University education contributes to geographic inequality across the UK, according to a new report released today by a leading economics think tank.
Higher education allows graduates to move to London and other cities that offer better career prospects, according to research from the Institute for Fiscal Studies.
By age 27, graduates are 10 percentage points more likely to have moved from where they grew up than people who did not go to college.
Career opportunities tend to be scarcer in less urban areas due to the low business population. Graduates often leave these areas in search of higher incomes elsewhere.
The flight of graduates to cities is causing a so-called brain drain – where highly skilled and productive people leave local communities, hampering economic prosperity – in coastal and northern areas, IFS said. This brain drain leaves the fields that graduates left behind much worse.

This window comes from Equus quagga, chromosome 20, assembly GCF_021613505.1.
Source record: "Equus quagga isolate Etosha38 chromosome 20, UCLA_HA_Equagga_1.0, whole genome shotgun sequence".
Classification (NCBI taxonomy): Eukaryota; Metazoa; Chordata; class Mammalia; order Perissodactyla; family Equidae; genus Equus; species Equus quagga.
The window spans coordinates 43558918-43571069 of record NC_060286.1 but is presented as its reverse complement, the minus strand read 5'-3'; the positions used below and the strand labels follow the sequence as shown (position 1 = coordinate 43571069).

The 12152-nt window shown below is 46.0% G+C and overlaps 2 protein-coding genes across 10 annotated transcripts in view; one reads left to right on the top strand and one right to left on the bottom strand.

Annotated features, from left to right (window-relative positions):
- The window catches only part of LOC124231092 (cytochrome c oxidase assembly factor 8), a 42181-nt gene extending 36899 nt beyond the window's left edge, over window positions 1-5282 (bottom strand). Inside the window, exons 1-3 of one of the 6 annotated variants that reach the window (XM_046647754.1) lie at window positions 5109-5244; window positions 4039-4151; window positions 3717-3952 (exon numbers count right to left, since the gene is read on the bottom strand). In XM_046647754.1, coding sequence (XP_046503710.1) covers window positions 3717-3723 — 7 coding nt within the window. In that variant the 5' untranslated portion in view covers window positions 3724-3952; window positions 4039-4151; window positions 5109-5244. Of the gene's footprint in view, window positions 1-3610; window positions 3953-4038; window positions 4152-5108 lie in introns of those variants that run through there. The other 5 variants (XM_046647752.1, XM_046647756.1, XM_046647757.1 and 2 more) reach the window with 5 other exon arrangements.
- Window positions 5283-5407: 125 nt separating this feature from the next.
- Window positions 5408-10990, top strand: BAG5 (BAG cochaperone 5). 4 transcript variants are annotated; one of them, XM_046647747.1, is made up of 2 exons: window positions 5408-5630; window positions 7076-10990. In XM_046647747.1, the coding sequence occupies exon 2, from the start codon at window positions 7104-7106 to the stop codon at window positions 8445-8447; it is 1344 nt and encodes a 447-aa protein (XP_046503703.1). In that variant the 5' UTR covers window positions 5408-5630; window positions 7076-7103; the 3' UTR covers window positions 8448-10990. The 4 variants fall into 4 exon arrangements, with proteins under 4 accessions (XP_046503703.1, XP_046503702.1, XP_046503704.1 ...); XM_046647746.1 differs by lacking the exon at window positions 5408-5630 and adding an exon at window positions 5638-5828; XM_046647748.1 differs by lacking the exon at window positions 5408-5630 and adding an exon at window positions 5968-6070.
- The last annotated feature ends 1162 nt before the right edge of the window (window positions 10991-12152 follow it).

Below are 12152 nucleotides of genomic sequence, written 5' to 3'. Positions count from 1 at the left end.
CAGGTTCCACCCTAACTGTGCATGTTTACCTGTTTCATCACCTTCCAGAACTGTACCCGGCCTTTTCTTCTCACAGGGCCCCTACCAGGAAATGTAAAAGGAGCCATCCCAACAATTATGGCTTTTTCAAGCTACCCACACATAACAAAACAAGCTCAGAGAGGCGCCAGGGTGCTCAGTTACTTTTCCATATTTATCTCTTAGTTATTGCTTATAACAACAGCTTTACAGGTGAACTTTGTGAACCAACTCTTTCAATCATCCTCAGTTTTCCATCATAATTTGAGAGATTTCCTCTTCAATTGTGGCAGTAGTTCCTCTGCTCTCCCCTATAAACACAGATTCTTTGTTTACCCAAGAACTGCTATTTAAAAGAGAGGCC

Xiaowei Xu, senior research economist at IFS and author of the report, said: “By moving from more deprived areas to London and other cities, graduates improve their own career prospects, but this exacerbates geographic inequalities in skills”.
“In addition to ‘leveling up’ educational attainment across the country, policymakers should consider how to attract and retain talent in currently less affluent places.”
Areas with the highest rates of robbery include Northallerton, a market town in Yorkshire, and Grimsby, a fishing town in Lincolnshire.
London, Bristol and Brighton produce a large number of graduates from their internal population, but also benefit from the arrival of graduates from other regions.